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  ― 157 ―

A Lucky Meeting




  ― 159 ―

“WHAT do you make of it, Jim?”

“Looks remarkably like an E, but what can be the meaning of the extraordinary triangular thing that follows?”

“That's the puzzle. The first mark one could swear had been made by a white man; but the other is apparently one of those queer carvings which the blacks make. There, however, is the scar plain enough, where the bark was stripped, and from the shape of the piece removed I think it's like a white man's work.”

“Moreover,” added Jim, “it has been done with a steel tomahawk.”

The two men were standing in front of a dead coolibah tree of some size, on which the marks they were trying to decipher had been deeply cut. It was the shore of a


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broad, shallow lake surrounded by a forest of similar dead trees—white skeletons, lifting heavenwards their writhing, bare limbs. A stranger, set down there suddenly would say that the axe of the ring-barker had been at work; but the locality was away in the far interior, where the white man had only just intruded on the solitude. Round the lake, which at its deepest only averaged a few feet, was a border of green, luscious grass; back from that ring of verdure reigned desolation and sterility.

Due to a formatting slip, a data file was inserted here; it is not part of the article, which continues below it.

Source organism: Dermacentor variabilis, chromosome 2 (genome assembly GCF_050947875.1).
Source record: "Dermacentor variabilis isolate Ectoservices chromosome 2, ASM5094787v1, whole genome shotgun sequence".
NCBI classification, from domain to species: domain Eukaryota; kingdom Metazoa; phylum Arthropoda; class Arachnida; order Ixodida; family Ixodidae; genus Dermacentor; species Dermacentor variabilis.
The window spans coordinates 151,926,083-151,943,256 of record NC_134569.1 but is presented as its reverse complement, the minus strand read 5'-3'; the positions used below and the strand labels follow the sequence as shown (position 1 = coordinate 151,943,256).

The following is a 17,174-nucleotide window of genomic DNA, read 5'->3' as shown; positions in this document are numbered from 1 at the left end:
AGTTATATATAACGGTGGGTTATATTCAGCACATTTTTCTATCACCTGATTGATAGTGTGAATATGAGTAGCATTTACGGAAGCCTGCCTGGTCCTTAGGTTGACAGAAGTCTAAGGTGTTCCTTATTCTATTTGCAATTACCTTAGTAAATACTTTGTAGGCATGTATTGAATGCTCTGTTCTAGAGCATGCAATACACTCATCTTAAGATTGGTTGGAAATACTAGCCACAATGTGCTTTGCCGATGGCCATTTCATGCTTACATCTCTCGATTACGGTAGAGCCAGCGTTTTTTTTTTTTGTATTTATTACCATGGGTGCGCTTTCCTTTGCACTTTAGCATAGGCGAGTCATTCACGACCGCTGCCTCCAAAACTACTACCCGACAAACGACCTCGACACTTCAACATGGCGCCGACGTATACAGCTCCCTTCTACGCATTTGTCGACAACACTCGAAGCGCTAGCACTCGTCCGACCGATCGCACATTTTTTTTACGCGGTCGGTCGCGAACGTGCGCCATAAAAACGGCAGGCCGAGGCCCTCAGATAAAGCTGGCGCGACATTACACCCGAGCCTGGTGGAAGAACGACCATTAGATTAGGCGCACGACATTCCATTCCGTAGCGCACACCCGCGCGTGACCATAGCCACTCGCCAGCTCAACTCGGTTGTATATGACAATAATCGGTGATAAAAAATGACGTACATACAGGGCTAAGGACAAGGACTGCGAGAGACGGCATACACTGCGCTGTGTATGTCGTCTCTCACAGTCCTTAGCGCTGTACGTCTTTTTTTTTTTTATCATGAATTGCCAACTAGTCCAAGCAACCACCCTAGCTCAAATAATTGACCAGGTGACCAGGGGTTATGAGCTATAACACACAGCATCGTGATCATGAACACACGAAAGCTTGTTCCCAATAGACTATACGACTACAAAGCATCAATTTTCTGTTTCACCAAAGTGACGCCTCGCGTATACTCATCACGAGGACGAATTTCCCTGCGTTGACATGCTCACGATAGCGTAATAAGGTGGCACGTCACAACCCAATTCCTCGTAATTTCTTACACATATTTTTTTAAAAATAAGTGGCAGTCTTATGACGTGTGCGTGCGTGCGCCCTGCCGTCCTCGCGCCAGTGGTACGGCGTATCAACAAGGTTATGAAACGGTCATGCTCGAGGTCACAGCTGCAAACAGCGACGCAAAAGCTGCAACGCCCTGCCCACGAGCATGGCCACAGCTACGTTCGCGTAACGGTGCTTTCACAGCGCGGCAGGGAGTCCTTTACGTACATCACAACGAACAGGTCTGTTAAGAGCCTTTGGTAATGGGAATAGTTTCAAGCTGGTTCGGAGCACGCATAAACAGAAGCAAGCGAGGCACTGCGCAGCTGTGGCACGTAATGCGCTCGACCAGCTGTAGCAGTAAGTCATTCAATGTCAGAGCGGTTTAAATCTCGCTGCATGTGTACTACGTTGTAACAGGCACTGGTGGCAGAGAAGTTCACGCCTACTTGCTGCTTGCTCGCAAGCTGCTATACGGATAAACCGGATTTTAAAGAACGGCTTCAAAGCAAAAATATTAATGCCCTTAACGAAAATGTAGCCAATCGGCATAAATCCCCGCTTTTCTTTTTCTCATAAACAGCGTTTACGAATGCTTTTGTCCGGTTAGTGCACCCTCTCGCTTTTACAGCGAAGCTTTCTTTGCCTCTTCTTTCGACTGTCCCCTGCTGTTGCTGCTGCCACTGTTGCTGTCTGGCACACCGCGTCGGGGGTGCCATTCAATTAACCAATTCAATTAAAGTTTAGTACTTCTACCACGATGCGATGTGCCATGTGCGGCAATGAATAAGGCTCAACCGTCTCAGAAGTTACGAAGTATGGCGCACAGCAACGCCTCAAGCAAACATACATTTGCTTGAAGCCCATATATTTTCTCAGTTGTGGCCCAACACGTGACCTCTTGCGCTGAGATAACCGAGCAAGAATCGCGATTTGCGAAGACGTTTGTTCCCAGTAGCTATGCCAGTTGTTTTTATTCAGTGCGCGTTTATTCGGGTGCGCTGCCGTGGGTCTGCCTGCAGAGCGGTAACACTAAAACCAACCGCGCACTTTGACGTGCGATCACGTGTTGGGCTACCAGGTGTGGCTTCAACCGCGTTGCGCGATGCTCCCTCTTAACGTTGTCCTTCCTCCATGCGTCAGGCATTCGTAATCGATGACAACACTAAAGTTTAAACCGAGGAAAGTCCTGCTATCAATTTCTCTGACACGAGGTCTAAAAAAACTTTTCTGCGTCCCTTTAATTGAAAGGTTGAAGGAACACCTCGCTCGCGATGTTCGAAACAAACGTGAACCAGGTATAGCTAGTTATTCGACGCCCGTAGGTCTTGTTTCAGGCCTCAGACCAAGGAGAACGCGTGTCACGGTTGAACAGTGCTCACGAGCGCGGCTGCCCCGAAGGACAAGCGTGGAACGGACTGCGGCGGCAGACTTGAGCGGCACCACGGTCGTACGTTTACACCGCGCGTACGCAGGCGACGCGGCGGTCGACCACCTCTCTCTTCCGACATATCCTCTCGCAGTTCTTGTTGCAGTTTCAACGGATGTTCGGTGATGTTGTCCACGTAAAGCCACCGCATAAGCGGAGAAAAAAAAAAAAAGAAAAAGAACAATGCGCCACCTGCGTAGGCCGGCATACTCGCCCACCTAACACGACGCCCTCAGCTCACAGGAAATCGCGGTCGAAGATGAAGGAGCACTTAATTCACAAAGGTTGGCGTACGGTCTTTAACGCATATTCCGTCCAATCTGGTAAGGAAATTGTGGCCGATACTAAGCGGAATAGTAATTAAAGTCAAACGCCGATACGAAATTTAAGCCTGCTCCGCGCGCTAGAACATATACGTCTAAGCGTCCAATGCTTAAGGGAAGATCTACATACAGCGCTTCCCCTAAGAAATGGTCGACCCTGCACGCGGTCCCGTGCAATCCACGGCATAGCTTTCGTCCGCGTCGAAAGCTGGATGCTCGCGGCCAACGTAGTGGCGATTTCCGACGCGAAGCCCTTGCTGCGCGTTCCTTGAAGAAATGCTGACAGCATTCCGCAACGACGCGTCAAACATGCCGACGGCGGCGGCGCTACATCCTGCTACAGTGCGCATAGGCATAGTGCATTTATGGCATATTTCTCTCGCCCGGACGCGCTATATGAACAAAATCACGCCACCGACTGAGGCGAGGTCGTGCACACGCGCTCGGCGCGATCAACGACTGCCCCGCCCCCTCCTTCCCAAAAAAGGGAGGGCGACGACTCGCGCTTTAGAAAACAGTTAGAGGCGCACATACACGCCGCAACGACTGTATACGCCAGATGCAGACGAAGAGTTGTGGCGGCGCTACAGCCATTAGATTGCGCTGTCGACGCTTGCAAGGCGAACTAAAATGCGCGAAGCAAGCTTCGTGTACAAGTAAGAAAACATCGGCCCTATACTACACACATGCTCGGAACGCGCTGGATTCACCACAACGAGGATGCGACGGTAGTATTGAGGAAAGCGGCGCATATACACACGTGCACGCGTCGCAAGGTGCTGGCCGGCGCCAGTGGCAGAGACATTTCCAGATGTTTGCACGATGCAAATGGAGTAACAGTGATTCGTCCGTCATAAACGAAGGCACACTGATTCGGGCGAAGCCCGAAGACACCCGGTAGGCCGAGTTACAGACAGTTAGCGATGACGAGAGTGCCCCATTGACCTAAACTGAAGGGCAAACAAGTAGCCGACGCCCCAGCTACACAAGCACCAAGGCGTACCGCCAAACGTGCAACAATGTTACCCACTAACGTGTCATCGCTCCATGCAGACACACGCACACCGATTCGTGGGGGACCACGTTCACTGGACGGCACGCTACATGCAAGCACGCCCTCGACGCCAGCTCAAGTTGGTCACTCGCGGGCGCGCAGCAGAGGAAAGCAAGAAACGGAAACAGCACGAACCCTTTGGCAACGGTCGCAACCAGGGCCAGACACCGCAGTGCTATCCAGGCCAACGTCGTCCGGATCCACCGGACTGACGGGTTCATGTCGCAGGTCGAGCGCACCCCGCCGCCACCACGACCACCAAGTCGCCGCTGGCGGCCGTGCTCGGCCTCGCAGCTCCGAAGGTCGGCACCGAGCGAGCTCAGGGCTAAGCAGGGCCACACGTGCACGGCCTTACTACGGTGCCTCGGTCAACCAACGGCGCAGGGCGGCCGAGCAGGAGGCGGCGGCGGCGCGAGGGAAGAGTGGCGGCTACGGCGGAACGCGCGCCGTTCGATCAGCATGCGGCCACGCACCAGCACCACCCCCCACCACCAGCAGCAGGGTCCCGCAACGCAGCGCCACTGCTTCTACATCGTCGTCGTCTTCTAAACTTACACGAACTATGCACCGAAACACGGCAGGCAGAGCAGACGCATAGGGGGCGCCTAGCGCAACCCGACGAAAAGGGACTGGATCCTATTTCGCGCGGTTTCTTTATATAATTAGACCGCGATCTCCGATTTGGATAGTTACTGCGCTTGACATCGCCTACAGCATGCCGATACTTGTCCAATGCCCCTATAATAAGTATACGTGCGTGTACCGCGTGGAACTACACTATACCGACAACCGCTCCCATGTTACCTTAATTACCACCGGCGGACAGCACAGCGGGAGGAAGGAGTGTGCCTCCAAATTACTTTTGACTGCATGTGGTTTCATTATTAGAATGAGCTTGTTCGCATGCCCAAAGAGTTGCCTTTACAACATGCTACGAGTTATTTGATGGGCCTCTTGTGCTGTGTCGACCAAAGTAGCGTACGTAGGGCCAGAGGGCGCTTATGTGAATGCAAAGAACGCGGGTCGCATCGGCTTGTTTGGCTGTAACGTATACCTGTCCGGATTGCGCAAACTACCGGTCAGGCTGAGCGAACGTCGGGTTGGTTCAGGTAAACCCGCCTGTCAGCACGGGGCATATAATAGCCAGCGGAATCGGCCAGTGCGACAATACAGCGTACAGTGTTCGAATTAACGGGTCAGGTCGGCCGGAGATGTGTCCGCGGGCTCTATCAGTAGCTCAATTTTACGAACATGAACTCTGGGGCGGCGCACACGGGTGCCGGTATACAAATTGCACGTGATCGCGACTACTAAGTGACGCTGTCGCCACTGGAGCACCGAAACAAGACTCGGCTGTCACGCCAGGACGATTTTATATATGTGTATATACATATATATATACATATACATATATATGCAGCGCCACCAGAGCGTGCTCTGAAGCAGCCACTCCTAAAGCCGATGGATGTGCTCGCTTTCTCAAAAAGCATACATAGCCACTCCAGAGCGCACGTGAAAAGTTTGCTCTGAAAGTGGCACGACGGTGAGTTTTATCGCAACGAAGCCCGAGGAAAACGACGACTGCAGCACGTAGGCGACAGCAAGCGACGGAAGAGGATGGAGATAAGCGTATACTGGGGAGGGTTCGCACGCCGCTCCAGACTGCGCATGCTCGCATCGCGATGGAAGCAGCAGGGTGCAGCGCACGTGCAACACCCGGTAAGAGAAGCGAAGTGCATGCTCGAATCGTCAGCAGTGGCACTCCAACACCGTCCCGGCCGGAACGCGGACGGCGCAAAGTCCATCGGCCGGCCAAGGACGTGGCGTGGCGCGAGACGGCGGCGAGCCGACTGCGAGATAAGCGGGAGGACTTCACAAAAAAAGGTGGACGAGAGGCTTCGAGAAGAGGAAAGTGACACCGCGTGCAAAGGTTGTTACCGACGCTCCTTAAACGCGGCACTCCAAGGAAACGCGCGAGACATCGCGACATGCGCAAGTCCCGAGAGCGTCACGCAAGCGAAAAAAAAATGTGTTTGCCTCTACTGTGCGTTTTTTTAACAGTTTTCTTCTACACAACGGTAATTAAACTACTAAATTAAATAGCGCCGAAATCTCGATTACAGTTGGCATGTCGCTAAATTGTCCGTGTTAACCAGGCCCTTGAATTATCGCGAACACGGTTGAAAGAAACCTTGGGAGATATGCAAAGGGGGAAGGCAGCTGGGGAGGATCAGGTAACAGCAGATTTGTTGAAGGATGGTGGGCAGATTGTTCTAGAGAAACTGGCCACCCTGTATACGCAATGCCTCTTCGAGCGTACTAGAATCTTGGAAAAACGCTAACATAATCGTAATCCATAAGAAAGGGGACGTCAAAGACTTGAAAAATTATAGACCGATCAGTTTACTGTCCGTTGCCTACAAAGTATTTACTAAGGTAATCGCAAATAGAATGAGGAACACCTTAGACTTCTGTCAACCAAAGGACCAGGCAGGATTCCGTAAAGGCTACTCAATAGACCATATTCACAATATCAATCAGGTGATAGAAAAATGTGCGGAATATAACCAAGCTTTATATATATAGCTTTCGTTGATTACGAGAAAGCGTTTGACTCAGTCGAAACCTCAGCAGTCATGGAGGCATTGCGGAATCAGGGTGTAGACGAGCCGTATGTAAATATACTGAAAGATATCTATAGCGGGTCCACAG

Loose, puffy soil, broken into mounds and hollows, seamed with gaping cracks. On these dusty mounds were heaped thousands of tiny shells; in the hollows drooped a few withered stalks of nardoo. On all sides the gaunt, lifeless trees. Two exceptionally wet years had, in some remote time, deluged the plain, and the long-standing, stagnant water destroyed the timber.

This state of things is not uncommon in many parts of the North Australian interior. In the deepest hollows of these dry lake-beds lie the bones of fish, which have escaped


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their feathered enemies, to perish slowly as their native element evaporated. On the broader expanse, bleached skeletons are mouldering; the grotesque-headed pelican and the dingo, with a wild-dog snarl on his fleshless jaws. Bird and beast have made for the lake after long, long flight, and hot, dusty tramp, only to find there drought, disappointment and death. To the north-west, where a bank has been formed by the action of the steady south-east monsoon, layer after layer of dead shells has been deposited by the constantly-lapping wavelets, weak forms of life that have lived and died in the waters of the ephemeral lake. Beyond and around these depressions wherein the overflow of a rarely heavy rainfall accumulates, are the great plains whose treeless edges meet the sky in an unbroken straight line. Where the tall columns of dust revolve in a wild waltz; where, in summer time, the air is so aglow with heat that it throbs like a living thing, and in this fierce atmosphere is born the treacherous mirage: a bush becomes a tree, a stone a